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Suppose we have two sets of points A, B, and we want to find for every point in set A its nearest neighbor in set B.

There are many good algorithms to find the nearest neighbor for one point. Is there some way to use the information we got for a_1, to more efficiently search for the nearest neighbor for a_2 or other points in the set?

I am thinking something like: use triangular inequlity to get a interval for possible distance between every point in B and new point a_2, and sort the max and min of the intervals, and then I can search only the points in B which falls in the first interval.

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What does effort mean in your context? –  EvilTeach Oct 21 '12 at 17:44
    
calculation of the distance d(x,y). –  gstar2002 Oct 21 '12 at 17:50
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are there any restrictions you can put on the points? –  Cam Oct 21 '12 at 17:52
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I dont know if this is part of an optimal solution, just that it's something relevant en.wikipedia.org/wiki/K-d_tree –  goat Oct 21 '12 at 18:00
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4 Answers

up vote 9 down vote accepted
  1. Find Voronoi diagram for points of set B.
  2. Apply a Sweep line algorithm over points of set A and Voronoi diagram of set B. Wherever sweep line covers some point from set A, look between which edges of Voronoi diagram this point is located. This allows to determine to which face of Voronoi diagram this point belongs. Which gives the closest point from set B.

Details for step 2: Keep all edges of Voronoi diagram, currently intersected by sweep line, in some ordered container. When sweep line covers some vertex of Voronoi diagram, remove/add edges, incident to this vertex, from/to container. To look, between which edges some point is located, get successor/predecessor edges to this point in container.

Time complexity is O((M+N) log M). N = |A|, M = |B|.

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A brute force solution could be to use a dendogram of closest points of set B. Then compare each point of set A to the dendogram. You can also create the dendogram with a delaunay triangulation.

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Another possibility is to place both points of A and B together into a neighborhood matrix.

First place all your points into a 2D square matrix. Then you can run a full or partial spatial sort, so points will became ordered inside the matrix.

Points with small Y could move to the top rows of the matrix, and likewise, points with large Y would go to the bottom rows. The same will happen with points with small X coordinates, that should move to the columns on the left. And symmetrically, points with large X value will go to the right columns.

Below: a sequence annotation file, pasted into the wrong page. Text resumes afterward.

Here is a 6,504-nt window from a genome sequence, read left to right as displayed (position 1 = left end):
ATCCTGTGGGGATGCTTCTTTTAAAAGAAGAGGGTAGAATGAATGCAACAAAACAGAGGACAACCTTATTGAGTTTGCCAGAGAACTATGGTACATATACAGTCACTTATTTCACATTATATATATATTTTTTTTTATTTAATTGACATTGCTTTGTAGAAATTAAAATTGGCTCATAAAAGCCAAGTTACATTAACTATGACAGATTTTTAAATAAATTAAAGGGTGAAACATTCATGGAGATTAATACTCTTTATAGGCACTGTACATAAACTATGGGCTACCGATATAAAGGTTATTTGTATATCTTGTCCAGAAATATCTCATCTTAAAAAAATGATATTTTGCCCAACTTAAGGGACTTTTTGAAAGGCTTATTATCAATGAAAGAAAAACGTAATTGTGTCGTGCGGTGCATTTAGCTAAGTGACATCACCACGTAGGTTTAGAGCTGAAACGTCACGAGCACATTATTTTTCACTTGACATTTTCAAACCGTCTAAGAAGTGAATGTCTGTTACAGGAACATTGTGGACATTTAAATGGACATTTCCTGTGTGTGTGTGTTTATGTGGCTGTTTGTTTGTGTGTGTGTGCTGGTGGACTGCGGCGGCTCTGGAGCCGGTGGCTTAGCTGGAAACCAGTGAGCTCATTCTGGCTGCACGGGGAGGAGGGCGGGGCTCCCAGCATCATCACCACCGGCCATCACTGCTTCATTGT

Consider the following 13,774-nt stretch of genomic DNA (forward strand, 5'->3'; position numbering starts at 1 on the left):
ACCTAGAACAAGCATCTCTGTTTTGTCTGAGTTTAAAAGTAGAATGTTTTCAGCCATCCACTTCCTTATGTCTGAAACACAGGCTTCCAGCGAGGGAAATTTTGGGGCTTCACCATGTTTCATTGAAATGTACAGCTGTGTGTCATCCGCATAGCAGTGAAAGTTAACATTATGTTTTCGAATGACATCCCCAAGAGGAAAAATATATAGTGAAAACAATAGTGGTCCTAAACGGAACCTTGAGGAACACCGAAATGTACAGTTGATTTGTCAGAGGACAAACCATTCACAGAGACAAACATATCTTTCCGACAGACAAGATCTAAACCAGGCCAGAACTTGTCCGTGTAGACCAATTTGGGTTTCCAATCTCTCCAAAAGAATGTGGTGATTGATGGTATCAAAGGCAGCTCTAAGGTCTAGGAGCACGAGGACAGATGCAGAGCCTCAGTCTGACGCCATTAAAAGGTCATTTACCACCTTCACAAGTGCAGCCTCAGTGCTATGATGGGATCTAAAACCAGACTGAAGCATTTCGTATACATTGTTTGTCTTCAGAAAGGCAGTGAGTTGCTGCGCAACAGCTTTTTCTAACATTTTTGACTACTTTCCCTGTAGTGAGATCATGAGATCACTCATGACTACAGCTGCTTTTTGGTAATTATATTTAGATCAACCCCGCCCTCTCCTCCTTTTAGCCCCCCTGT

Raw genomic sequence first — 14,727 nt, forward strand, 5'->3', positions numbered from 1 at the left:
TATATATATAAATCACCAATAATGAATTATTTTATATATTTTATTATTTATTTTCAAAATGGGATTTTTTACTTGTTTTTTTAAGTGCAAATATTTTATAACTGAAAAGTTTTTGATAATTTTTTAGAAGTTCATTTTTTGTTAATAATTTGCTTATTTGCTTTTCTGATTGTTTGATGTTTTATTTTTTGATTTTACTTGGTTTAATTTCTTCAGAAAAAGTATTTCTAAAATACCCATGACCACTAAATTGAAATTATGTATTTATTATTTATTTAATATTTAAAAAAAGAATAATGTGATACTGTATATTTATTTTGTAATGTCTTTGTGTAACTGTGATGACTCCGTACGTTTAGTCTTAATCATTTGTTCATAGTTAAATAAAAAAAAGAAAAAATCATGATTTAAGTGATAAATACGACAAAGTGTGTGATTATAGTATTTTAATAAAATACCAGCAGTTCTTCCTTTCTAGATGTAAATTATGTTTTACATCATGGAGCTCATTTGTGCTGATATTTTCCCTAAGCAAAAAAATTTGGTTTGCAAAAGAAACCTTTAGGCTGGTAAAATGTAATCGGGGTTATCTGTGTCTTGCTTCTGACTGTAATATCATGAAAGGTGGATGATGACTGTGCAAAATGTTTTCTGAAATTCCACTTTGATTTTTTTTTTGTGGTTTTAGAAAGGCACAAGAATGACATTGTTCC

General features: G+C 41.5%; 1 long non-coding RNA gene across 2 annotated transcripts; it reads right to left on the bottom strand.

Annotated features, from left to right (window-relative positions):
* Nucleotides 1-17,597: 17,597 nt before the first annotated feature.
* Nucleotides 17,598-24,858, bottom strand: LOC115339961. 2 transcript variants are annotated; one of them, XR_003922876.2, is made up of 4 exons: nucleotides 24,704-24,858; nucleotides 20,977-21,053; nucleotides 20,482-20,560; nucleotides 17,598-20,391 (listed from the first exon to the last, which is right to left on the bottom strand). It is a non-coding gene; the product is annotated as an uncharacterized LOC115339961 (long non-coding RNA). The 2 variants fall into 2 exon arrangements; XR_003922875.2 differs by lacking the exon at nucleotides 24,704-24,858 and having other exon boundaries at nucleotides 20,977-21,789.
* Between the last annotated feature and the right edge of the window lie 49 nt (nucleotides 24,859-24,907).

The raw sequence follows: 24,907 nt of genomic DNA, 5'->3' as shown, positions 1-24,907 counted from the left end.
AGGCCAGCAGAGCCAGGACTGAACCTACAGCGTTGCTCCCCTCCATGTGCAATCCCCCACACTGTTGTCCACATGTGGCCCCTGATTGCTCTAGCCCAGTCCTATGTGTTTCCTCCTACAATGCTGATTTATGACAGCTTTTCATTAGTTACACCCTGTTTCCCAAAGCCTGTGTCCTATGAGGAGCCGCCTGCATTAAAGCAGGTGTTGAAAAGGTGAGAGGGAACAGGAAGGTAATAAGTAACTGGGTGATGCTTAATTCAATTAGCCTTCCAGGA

After you did the spatial sort (there are many ways to achieve this, both by serial or parallel algorithms) you can lookup the nearest points of a given point P by just visiting the adjacent cells where point P is actually stored in the neighborhood matrix.

You can read more details for this idea in the following paper (you will find PDF copies of it online): Supermassive Crowd Simulation on GPU based on Emergent Behavior.

The sorting step gives you interesting choices. You can use just the even-odd transposition sort described in the paper, which is very simple to implement (even in CUDA). If you run just one pass of this, it will give you a partial sort, which can be already useful if your matrix is near-sorted. That is, if your points move slowly, it will save you a lot of computation.

If you need a full sort, you can run such even-odd transposition pass several times (as described in the following Wikipedia page):

http://en.wikipedia.org/wiki/Odd%E2%80%93even_sort

Another possibility is to implement the spatial sort alternating X and Y passes and using Shell-sort, to achieve a more efficient full sort:

http://en.wikipedia.org/wiki/Shell_sort

Personally I think it is a wonderful solution (have implemented it myself), but still almost unknown.

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You may benefit from reading bentleys "writing efficient programs" where he deals with a case study of the traveling salesman program. One of the savings that he recognized was that the distince between two points involved taking a square root which was expensive. Taking the square root gives you the actual distance, not taking the square root gives you a number which can be used to compare against other relative values.

I highly recommend reading the book. It will put your brain in the right place.

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